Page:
Does Saudi Arabia Need Paid Propagandists?

One can easily and quickly find their fill of controversial, non-sensical and downright stupid articles on Saudi Arabia. One of my own pet peeves in regards to some of the articles published in Saudi about Saudi is that the article lacks proper research and sourcing. An article may seem to have part of a fact but that actual fact may be buried in so much unlikely speculation the true intent of the article goes missing.

Now many examples of articles that do not help the Kingdom include this one from Al Watan where the Saudi religious police mistakenly assail a married couple (thinking they were unmarried) or this one which further illustrates the frustrations and challenges women face in simply trying to buy lingerie in the Kingdom or even this one which got picked up in the New York Times on the case of the 75 year old Syrian woman sentenced to 40 lashes and jail time for allegedly mingling with two young men who she was not related to. I could go on but I think you probably get the point that these kind of incidents (and some are certainly true and factual) do not necessarily present Saudi Arabia in the most positive of lights.

So what should the Kingdom do? First I am pleased that even if the article shows the Kingdom in a negative light, at least the articles are being published. I am confident that if the Saudi government wanted to bury such articles they could and the general public would be less the wiser of such fact. I do wish though and as I inferred above, that any article would be well-sourced, researched and validated. For example, reputable news and publications like the Associated Press or Christian Science Monitor will not simply write and print an article because the issue is viewed as newsworthy. First a story needs to be verified and validated as well as researched. Then it must also have sourcing. The identities of the sourcing may not be revealed in the story but you can be assured that the senior editors and publishers insist on knowing that a story has been sourced and in most cases, multiply sourced. If a story has any reference to the Saudi government then validation from a Saudi government source in a position of access relevant to the story must have been obtained too.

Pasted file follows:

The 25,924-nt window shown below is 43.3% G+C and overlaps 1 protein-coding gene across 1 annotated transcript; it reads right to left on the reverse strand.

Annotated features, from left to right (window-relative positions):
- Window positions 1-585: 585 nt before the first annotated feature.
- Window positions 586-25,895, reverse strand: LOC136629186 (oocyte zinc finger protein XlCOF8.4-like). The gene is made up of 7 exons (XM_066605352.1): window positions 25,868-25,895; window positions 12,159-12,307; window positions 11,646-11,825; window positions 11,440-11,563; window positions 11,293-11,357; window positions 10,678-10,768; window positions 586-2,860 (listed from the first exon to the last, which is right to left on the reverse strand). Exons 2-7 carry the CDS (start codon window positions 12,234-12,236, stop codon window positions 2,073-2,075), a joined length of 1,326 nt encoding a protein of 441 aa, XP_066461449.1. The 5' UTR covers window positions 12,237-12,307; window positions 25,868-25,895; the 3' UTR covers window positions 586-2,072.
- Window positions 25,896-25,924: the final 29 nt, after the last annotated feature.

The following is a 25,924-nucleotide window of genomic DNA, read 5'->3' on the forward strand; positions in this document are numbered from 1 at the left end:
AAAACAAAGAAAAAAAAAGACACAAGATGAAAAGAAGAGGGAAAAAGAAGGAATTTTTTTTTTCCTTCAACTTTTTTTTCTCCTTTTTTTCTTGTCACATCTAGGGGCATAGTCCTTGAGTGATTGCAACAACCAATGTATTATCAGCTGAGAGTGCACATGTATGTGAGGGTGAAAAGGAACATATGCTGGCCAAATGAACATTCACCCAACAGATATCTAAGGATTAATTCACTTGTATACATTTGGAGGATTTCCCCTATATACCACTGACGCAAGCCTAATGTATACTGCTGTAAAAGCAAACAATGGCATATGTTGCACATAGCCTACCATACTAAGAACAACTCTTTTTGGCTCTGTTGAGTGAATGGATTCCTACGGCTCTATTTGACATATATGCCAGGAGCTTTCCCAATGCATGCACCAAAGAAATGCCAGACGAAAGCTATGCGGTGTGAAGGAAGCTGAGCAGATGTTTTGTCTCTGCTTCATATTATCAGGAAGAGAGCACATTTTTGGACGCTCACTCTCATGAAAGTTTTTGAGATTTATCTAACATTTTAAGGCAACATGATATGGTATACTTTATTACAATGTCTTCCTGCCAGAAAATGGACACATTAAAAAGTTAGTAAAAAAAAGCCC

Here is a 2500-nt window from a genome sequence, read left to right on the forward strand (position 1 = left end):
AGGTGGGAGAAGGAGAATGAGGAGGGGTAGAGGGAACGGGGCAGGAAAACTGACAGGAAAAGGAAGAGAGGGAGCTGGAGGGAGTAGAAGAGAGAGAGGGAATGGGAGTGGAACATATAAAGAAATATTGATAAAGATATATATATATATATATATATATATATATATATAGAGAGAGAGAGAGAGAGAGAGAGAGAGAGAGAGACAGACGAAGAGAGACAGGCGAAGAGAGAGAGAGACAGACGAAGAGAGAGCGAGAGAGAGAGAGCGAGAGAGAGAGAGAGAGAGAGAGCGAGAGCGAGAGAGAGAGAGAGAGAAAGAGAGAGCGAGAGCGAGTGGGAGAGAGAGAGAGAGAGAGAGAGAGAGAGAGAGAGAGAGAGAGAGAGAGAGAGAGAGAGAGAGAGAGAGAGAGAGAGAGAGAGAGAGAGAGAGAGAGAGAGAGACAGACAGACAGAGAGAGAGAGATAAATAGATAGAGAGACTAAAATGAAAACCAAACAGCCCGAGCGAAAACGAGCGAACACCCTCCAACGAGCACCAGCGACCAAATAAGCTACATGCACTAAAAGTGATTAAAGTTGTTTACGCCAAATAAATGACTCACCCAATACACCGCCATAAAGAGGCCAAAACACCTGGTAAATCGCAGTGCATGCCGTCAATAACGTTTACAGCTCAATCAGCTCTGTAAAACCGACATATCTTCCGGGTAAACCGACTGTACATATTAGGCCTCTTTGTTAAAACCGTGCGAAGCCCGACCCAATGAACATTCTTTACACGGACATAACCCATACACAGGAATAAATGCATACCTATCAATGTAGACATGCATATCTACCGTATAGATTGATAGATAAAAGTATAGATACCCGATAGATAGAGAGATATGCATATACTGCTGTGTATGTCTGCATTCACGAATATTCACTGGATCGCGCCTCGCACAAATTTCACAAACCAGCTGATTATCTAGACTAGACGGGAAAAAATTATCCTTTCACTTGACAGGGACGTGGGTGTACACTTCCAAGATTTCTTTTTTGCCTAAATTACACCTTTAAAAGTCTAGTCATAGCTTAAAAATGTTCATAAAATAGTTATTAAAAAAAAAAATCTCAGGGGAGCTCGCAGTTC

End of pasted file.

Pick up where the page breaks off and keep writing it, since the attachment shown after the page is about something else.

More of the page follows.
But now let me segue to the crux of this particular post. Because of the contradictions found in the Kingdom and ongoing supply of controversial articles and news, does Saudi Arabia need paid propagandists? What do I mean by that? Does the Kingdom require individuals whom it engages for pay to write and promote positive information about the Kingdom? Do you as a reader think that is already happening?

I know that at various stages in Iraq the US government engaged private contractors to mount ‘hearts and minds campaigns’ in attempts to win over the Iraqi people and spread the views and policies of the American government. Similar campaigns have also been mounted in Afghanistan. While the softer term used is ‘hearts and minds campaigns’ these are actually forms of psyops (psychological operations). Wikipedia gives a good explanation on heart and mind campaigns as well as a history of events where such campaigns have been mounted.

So how much, if any, would Saudi Arabia benefit from such a campaign? Is one necessary? And if one is underway, can the average person easily detect it?


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